Last week, the Republican-controlled House of Representatives voted to repeal the Patient Protection and Affordable Care Act, aka ObamaCare. It was the 33rd such vote taken by the House and, since Democrats control the Senate, no more likely to be successful than the first 32.
The day before the vote, however, the House Ways and Means Committee heard testimony that highlighted another, more promising way to override the health care law: Americans can refuse to comply with its command that they obtain government-approved medical coverage, which the Supreme Court has deemed a mere suggestion even though it is essential to the legislation's goals. Furthermore, if ObamaCare objectors take a simple precaution, they can opt out without paying the prescribed penalty.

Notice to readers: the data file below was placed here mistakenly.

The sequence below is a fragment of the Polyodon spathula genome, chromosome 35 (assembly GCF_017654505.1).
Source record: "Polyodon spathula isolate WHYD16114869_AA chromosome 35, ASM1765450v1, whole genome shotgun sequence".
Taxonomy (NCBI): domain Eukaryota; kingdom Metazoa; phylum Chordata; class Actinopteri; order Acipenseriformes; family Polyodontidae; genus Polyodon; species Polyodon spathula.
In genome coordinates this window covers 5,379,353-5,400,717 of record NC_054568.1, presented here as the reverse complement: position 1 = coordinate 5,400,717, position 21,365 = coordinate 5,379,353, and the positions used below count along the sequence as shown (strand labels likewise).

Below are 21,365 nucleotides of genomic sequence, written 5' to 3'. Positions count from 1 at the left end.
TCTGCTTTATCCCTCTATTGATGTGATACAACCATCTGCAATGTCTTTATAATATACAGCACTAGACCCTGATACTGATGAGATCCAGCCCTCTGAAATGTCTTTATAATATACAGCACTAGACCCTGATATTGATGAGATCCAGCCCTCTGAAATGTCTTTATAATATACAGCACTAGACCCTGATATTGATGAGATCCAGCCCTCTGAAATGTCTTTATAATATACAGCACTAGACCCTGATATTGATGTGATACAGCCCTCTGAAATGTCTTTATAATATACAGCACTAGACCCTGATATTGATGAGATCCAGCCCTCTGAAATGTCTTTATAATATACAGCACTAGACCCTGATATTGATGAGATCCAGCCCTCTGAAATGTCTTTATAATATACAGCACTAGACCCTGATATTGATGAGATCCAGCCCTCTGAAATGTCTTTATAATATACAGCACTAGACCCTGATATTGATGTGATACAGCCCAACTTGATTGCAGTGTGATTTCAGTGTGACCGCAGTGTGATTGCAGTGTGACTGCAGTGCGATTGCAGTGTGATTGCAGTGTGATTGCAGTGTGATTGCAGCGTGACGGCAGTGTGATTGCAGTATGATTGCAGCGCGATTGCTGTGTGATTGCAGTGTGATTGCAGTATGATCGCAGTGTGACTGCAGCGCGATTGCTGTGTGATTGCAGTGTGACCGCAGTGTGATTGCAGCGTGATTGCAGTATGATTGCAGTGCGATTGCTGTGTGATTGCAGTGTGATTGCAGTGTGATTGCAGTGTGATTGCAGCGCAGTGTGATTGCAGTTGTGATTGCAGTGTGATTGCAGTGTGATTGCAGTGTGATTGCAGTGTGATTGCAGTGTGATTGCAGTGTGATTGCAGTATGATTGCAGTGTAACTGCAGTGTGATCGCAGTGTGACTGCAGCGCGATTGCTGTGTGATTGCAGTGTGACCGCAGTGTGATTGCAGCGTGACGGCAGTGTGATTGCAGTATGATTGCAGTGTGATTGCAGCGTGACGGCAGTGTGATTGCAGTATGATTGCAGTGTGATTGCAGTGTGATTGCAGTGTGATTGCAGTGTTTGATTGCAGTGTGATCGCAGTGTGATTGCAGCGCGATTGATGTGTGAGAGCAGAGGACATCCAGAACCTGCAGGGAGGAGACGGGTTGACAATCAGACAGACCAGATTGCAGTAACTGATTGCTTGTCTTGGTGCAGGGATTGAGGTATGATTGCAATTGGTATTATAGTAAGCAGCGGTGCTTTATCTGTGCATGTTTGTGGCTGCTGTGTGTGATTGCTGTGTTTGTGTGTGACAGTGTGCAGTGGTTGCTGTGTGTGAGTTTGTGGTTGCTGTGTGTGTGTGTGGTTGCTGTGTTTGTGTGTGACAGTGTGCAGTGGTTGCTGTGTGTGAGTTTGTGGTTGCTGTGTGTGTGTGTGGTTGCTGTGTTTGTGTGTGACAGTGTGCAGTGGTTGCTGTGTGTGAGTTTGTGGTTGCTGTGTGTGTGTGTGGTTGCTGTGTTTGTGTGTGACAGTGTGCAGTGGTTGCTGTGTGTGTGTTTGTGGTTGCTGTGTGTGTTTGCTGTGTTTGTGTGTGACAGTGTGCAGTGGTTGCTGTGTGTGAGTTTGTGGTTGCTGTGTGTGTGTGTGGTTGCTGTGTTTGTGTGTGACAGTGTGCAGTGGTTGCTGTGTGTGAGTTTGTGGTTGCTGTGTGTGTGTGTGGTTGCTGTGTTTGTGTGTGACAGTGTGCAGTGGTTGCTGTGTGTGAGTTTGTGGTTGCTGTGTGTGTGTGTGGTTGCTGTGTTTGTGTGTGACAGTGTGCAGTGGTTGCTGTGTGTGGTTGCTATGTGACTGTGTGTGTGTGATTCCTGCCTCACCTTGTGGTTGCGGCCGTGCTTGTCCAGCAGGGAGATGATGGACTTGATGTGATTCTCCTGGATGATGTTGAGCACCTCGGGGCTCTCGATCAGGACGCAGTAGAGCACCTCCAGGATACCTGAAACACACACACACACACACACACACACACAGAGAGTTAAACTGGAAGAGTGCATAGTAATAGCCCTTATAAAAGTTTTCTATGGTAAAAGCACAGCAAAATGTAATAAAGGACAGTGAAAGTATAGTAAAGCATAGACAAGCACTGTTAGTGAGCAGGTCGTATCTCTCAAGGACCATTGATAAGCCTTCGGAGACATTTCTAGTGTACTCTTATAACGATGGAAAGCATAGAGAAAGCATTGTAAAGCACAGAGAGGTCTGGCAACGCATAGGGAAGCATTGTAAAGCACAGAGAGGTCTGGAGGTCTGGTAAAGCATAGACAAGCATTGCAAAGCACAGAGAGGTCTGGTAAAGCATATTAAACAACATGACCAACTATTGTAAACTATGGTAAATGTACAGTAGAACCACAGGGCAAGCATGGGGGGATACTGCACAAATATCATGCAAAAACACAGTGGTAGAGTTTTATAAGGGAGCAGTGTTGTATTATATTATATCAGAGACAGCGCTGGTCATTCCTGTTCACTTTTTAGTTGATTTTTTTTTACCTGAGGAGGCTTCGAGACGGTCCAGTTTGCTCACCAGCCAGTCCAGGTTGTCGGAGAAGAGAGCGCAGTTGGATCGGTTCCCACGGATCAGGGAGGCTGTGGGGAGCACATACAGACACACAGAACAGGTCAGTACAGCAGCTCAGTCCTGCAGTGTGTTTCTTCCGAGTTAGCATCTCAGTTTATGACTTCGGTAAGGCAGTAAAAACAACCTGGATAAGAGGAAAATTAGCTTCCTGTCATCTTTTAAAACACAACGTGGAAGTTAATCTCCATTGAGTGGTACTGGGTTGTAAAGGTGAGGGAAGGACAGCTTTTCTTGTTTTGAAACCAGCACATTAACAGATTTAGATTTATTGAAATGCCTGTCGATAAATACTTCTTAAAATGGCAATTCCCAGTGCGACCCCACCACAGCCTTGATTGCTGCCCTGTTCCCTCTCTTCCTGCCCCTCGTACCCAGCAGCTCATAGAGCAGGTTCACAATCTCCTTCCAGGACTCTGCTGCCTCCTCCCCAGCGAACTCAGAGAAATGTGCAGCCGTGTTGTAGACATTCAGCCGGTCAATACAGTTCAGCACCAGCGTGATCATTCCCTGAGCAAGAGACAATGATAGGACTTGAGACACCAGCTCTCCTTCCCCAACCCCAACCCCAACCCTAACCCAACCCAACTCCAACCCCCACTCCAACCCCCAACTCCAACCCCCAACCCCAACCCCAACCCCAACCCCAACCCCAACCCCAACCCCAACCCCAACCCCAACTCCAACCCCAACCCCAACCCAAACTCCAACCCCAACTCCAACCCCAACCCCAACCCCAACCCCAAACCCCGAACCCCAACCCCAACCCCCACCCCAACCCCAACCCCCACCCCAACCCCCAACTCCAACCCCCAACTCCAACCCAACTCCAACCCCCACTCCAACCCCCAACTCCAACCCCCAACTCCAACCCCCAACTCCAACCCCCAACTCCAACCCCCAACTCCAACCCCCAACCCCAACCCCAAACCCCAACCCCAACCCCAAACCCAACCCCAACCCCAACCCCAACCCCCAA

ObamaCare requires insurers to take all comers and charge them the same rates, regardless of health. Those rules create two problems that reinforce each other: They raise premiums, and they encourage people to delay buying medical coverage until they're sick.
As more healthy people go without insurance, rates rise further to make up the difference, which encourages more people to go without insurance, which increases rates further still. To avoid such a "death spiral," ObamaCare commanded young, healthy people to "maintain minimum essential coverage" as defined by the government, thereby subsidizing the medical expenses of older, sicker people.
Read the full column here.